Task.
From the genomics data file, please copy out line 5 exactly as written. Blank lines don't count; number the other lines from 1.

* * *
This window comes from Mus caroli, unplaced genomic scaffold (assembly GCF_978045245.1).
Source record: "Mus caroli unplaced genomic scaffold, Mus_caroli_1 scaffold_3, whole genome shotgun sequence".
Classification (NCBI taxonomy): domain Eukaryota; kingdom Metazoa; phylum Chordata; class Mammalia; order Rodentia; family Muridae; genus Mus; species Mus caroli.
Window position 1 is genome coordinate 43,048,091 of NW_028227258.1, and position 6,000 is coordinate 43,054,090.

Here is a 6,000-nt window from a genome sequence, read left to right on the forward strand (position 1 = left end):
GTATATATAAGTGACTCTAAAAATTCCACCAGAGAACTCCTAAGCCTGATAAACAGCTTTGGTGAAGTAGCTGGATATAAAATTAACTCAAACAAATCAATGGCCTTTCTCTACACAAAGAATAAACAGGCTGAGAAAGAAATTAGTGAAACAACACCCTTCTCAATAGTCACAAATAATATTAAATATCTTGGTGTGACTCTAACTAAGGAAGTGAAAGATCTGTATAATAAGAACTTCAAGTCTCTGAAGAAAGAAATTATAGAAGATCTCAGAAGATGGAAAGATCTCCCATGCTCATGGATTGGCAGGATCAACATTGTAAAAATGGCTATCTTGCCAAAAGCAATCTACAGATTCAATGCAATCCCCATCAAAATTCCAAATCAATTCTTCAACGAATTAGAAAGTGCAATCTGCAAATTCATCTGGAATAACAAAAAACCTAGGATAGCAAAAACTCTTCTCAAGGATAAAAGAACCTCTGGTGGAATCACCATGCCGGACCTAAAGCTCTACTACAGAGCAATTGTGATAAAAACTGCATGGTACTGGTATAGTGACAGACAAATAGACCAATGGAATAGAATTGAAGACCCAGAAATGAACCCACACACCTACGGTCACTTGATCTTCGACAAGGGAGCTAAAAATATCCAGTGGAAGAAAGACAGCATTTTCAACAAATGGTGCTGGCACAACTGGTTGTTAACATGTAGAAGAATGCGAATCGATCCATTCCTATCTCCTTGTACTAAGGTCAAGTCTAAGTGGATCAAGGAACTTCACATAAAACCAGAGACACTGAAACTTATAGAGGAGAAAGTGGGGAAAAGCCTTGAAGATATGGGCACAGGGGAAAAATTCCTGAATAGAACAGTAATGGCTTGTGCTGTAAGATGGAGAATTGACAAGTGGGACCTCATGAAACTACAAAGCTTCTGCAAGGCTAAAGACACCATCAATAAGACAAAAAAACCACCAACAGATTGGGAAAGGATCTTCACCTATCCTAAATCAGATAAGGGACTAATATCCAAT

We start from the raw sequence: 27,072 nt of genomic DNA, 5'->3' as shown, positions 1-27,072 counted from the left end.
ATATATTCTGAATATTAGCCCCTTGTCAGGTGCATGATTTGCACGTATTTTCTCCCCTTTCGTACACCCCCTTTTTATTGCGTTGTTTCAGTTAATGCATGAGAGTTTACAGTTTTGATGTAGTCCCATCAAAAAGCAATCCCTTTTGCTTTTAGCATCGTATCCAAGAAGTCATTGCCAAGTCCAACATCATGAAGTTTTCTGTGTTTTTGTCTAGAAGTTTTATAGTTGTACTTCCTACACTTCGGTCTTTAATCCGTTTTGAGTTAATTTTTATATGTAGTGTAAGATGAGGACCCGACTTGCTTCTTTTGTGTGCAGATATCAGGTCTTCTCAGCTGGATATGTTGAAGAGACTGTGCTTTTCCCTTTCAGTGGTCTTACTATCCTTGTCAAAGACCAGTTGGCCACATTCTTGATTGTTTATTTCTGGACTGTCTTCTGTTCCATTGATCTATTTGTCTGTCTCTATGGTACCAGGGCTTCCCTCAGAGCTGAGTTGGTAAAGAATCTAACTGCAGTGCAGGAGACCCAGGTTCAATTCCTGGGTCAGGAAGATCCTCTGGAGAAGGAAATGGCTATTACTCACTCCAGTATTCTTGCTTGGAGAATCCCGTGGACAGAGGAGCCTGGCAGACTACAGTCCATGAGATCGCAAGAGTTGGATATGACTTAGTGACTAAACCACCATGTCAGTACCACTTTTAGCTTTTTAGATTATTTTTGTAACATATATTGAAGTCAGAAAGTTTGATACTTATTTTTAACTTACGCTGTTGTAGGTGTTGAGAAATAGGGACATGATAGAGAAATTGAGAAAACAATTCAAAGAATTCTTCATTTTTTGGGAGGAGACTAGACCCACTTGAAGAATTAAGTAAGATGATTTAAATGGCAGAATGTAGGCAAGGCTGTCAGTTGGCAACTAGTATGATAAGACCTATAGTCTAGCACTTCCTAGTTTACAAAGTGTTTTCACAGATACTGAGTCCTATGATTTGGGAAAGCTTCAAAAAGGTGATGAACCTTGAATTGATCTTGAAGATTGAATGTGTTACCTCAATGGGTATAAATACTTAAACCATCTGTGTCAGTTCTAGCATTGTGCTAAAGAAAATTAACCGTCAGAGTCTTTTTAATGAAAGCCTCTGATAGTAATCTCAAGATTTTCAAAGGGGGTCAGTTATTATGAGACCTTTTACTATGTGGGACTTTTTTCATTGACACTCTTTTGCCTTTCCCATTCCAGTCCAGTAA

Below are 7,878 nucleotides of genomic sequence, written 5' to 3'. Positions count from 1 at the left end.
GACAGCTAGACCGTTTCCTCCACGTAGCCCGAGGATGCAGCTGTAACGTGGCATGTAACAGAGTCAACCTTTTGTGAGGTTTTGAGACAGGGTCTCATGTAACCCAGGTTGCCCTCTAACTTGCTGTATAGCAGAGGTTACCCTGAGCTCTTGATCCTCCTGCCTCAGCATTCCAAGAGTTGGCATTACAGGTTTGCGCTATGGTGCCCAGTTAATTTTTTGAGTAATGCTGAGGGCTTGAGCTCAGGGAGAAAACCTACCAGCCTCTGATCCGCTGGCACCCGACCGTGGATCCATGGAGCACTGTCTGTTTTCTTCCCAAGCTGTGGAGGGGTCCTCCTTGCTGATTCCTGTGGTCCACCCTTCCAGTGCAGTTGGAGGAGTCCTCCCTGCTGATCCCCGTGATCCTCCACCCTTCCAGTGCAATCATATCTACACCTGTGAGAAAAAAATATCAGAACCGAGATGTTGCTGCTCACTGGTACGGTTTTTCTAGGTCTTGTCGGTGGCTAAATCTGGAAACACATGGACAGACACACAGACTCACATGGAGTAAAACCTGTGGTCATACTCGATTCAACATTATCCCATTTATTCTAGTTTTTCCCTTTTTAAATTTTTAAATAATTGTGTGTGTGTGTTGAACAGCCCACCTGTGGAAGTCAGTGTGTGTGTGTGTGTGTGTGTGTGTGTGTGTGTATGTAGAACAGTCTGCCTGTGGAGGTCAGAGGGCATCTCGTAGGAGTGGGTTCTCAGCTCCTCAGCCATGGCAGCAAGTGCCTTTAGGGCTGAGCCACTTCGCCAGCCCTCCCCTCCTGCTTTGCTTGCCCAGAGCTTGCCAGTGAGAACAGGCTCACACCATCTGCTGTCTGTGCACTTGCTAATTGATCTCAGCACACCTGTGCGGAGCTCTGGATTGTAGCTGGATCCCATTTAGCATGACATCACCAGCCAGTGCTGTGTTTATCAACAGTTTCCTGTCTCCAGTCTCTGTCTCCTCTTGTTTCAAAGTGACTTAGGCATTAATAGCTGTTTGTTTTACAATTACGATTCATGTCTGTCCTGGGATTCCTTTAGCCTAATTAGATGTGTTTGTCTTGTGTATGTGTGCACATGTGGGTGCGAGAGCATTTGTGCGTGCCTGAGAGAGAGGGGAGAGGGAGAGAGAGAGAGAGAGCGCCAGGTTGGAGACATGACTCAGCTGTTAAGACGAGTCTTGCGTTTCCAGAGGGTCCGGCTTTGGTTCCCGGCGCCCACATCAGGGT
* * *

Here is a 6,000-nt window from a genome sequence, read left to right on the forward strand (position 1 = left end):